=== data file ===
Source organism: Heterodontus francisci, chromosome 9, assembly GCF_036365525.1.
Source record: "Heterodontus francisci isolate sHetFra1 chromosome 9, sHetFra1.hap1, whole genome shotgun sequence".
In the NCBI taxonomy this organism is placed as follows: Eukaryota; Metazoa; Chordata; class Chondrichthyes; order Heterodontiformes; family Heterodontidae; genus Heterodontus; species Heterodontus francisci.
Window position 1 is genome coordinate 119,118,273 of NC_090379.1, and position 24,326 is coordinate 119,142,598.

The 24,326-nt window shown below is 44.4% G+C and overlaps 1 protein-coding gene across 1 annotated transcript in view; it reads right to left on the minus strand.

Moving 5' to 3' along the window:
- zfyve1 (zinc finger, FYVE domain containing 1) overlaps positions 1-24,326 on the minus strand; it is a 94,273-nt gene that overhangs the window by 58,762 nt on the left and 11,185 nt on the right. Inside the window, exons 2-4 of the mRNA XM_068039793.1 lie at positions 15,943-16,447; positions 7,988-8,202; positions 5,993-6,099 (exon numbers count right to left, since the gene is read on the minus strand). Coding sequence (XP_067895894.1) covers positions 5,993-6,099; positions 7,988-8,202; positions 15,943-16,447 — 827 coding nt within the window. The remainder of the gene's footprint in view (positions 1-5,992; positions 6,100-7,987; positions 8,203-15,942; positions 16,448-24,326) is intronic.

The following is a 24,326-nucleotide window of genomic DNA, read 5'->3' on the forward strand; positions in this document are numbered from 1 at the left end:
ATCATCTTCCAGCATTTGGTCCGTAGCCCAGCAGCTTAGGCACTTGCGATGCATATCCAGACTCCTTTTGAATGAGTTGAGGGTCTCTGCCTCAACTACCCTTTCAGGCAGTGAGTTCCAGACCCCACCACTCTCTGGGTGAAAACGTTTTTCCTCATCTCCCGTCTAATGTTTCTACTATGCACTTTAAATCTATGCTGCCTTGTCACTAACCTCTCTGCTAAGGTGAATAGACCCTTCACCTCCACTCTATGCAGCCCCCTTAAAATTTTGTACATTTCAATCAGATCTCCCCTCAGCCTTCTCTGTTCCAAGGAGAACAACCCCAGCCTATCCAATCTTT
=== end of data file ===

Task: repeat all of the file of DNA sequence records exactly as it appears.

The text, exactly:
Source organism: Heterodontus francisci, chromosome 9, assembly GCF_036365525.1.
Source record: "Heterodontus francisci isolate sHetFra1 chromosome 9, sHetFra1.hap1, whole genome shotgun sequence".
In the NCBI taxonomy this organism is placed as follows: Eukaryota; Metazoa; Chordata; class Chondrichthyes; order Heterodontiformes; family Heterodontidae; genus Heterodontus; species Heterodontus francisci.
Window position 1 is genome coordinate 119,118,273 of NC_090379.1, and position 24,326 is coordinate 119,142,598.

The 24,326-nt window shown below is 44.4% G+C and overlaps 1 protein-coding gene across 1 annotated transcript in view; it reads right to left on the minus strand.

Moving 5' to 3' along the window:
- zfyve1 (zinc finger, FYVE domain containing 1) overlaps positions 1-24,326 on the minus strand; it is a 94,273-nt gene that overhangs the window by 58,762 nt on the left and 11,185 nt on the right. Inside the window, exons 2-4 of the mRNA XM_068039793.1 lie at positions 15,943-16,447; positions 7,988-8,202; positions 5,993-6,099 (exon numbers count right to left, since the gene is read on the minus strand). Coding sequence (XP_067895894.1) covers positions 5,993-6,099; positions 7,988-8,202; positions 15,943-16,447 — 827 coding nt within the window. The remainder of the gene's footprint in view (positions 1-5,992; positions 6,100-7,987; positions 8,203-15,942; positions 16,448-24,326) is intronic.

The following is a 24,326-nucleotide window of genomic DNA, read 5'->3' on the forward strand; positions in this document are numbered from 1 at the left end:
ATCATCTTCCAGCATTTGGTCCGTAGCCCAGCAGCTTAGGCACTTGCGATGCATATCCAGACTCCTTTTGAATGAGTTGAGGGTCTCTGCCTCAACTACCCTTTCAGGCAGTGAGTTCCAGACCCCACCACTCTCTGGGTGAAAACGTTTTTCCTCATCTCCCGTCTAATGTTTCTACTATGCACTTTAAATCTATGCTGCCTTGTCACTAACCTCTCTGCTAAGGTGAATAGACCCTTCACCTCCACTCTATGCAGCCCCCTTAAAATTTTGTACATTTCAATCAGATCTCCCCTCAGCCTTCTCTGTTCCAAGGAGAACAACCCCAGCCTATCCAATCTTT